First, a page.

Black Mountain College
Black Mountain College nestled in the foothills of western North Carolina from
1933 to 1956. It was an experimental school, dedicated to community living and
academic freedom. Students at Black Mountain could expect a course schedule free
of required classes, no formal graduation process, and faculty who worked alongside
them as equals. John Andrew Rice began Black Mountain College after he was ignominiously
released from employment at Rollins College in Winter Park, Florida.
Black Mountain College Logo.
To see more Black Mountain College ephemera preserved in the North Carolina
Collection, click on the picture.
Black Mountain College was a flashpoint for American counterculture in the
1930s and 1940s, and served as an artistic and scholastic haven for avant-garde
artists and teachers. Black Mountain’s first art teacher was Josef Albers,
a refugee from Nazi Germany and a leader in the Bauhaus art movement. Albers’s
former students Robert Motherwell and Willem de Kooning both taught at the school’s
summer sessions. Experimental composer John Cage and inventor Buckminster Fuller
were both professors at Black Mountain. Other people associated with the college
were Merce Cunningham, Walter Gropius, Robert Creeley, and Charles Olson. Guest
lecturers included Albert Einstein and Thornton Wilder.
Like many organizations rooted in zeal, Black Mountain College suffered from
frequent ideological schisms and chronic financial difficulty. In 1944, five
faculty members resigned and eleven students withdrew from the college over
a split described by Rector W. R. Wunsch as “so serious that many members
of the faculty have believed the existence of the College to be seriously threatened.”
By 1949 all original faculty had left. Enrollment began to decline and financial
The College was, for the most part, self-sufficient. Students made repairs
on the buildings and erected new structures. The College also ran a summer work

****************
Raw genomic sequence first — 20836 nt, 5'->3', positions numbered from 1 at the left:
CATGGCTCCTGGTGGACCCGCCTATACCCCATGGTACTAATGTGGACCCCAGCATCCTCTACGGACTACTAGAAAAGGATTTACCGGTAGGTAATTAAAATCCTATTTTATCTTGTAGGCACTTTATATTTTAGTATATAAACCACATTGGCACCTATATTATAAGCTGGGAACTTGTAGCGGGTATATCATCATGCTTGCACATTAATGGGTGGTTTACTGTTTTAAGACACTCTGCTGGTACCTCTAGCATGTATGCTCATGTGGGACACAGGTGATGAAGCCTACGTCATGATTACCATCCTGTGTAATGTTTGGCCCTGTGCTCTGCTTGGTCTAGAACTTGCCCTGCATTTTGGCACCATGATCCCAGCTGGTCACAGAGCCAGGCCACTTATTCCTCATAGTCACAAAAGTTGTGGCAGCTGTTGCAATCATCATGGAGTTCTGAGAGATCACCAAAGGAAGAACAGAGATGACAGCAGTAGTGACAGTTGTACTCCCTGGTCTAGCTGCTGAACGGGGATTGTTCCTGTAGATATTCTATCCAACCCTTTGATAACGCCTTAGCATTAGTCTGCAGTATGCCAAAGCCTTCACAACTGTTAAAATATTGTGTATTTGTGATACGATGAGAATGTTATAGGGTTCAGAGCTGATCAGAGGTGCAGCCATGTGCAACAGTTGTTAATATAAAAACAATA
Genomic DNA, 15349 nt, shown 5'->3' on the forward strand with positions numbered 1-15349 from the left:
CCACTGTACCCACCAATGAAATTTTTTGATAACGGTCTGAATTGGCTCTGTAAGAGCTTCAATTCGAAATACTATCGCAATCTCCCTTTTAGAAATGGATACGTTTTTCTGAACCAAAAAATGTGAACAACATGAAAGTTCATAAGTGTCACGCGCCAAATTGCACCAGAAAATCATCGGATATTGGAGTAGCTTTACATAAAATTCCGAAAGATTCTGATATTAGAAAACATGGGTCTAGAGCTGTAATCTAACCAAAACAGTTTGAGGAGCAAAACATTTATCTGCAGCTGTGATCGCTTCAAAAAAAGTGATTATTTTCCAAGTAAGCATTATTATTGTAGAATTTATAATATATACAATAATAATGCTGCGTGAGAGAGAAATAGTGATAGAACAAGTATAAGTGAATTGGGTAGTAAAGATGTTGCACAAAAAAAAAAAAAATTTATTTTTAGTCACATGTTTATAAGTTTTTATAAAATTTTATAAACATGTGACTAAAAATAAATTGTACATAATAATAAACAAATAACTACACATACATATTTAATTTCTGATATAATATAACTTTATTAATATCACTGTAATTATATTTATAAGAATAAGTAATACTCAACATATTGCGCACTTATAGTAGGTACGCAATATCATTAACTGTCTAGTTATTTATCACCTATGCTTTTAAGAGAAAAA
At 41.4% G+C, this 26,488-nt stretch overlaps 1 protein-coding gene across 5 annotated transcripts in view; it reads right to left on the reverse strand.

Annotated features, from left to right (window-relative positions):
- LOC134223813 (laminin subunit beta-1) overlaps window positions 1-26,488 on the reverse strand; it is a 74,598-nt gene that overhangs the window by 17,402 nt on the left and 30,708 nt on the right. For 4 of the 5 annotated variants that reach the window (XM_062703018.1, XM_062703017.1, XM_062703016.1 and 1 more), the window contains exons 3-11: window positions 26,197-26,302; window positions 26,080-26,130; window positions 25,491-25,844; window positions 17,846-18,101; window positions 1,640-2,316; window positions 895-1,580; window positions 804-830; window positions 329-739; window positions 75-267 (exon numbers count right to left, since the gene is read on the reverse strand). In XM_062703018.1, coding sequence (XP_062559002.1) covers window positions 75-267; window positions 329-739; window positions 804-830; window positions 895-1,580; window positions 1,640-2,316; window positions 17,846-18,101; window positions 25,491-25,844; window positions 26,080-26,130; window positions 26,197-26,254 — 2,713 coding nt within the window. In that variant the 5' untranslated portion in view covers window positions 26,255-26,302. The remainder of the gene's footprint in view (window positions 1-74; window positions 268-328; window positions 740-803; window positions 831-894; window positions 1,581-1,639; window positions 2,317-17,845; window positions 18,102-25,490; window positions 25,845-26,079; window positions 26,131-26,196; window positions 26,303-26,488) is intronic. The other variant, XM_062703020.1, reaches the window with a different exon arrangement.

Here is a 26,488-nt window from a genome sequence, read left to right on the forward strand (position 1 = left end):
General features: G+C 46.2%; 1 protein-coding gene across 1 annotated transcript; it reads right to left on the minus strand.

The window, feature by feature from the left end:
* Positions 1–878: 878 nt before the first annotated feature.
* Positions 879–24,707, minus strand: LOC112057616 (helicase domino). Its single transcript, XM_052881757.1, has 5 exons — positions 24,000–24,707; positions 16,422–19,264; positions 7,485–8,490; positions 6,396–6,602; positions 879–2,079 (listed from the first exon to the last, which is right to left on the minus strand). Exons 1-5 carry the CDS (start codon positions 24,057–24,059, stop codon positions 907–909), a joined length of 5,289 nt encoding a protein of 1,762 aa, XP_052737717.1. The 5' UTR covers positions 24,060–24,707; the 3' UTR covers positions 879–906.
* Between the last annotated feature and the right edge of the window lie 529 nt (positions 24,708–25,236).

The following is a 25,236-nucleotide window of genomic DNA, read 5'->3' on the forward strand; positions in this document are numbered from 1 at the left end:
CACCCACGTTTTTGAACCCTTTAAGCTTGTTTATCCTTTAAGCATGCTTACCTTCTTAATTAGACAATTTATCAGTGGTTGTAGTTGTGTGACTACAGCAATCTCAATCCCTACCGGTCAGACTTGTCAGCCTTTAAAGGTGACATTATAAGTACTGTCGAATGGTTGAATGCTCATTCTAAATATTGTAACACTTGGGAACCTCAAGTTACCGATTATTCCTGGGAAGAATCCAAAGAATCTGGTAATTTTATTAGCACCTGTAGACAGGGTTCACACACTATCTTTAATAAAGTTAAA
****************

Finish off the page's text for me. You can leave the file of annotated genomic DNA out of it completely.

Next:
camp in which students participated in campus building projects. Black Mountain
College even had a farm which provided students with meat, butter, eggs, and
vegetables. In addition, the College solicited funds from alumni and asked the
Black Mountain community for donations. However, by 1956 there was nothing left
to save. Sue Thrasher, in her 1974 article “Radical Education in the Thirties,”
puts it quite poignantly: “Finally in 1956, with nothing else to do really,
the school whimpered out of existence.”
The Black Mountain College campus buildings are now Camp Rockmont, a Christian
summer camp for boys, and the Lake Eden Events grounds
Source for image on this page: Image from "Cover of the Black Mountain College Bulletin 1950-1951," Black Mountain College Ephemera Collection, North Carolina Collection, Wilson Library, University of North Carolina at Chapel Hill. VC378.9 M67 Black Mountain.
Letter from W. R. Wunsch to Students, Their Parents, and Advisory Council of
Black Mountain College. Aug. 15, 1944.
Thrasher, Sue. “Radical Education in the Thirties.” Southern
Exposure. Vol. 1, no. 3 and 4. Winter 1974. 204-210 pp.
Williams, Wiley J. and Robert Blair Vocci. “Black Mountain College.”
In Encyclopedia of North Carolina, ed. by William S. Powell. Chapel Hill,
N.C.: University of North Carolina Press, 2006. 123-124 pp.
For further information:
Mountain College Collection in the North Carolina State Archives
Fully Awake, a documentary
film about Black Mountain College.
The Black Mountain College
Museum and Arts Center
The Black Mountain College
A. Rice Papers. Appalachian State University. Collection number 318.
Selected items available at the North Carolina Collection
Remembering Black Mountain College: An Exhibition, curated by Mary Emma Harris. Black Mountain, N.C.: Black Mountain College Museum and Arts Center, 1996. Call number C378 B62E7.
Smith, Leverett T. Art and Education at Black Mountain College, 1933-1956. 1978. Call number Cp378 B62E8.
The Black Mountain College Review. Black Mountain, N.C.: Black Mountain College. no. 1 June 1951, no. 1-4 1954, no. 5 Summer 1955, no. 6 Spring 1956, and no. 7 Autumn 1957. Call numbers C378 B62Q1 and C378 B62Q.
Harris, Mary Emma. Starting at Zero: Black Mountain College, 1933-57.
Cambridge: Kettle's Yard Gallery, 2005. C378
Duberman, Martin B. Black Mountain: An Exploration in Community. New York, N.Y.: W.W. Norton, 1993. Call number C378 B62E3 1993.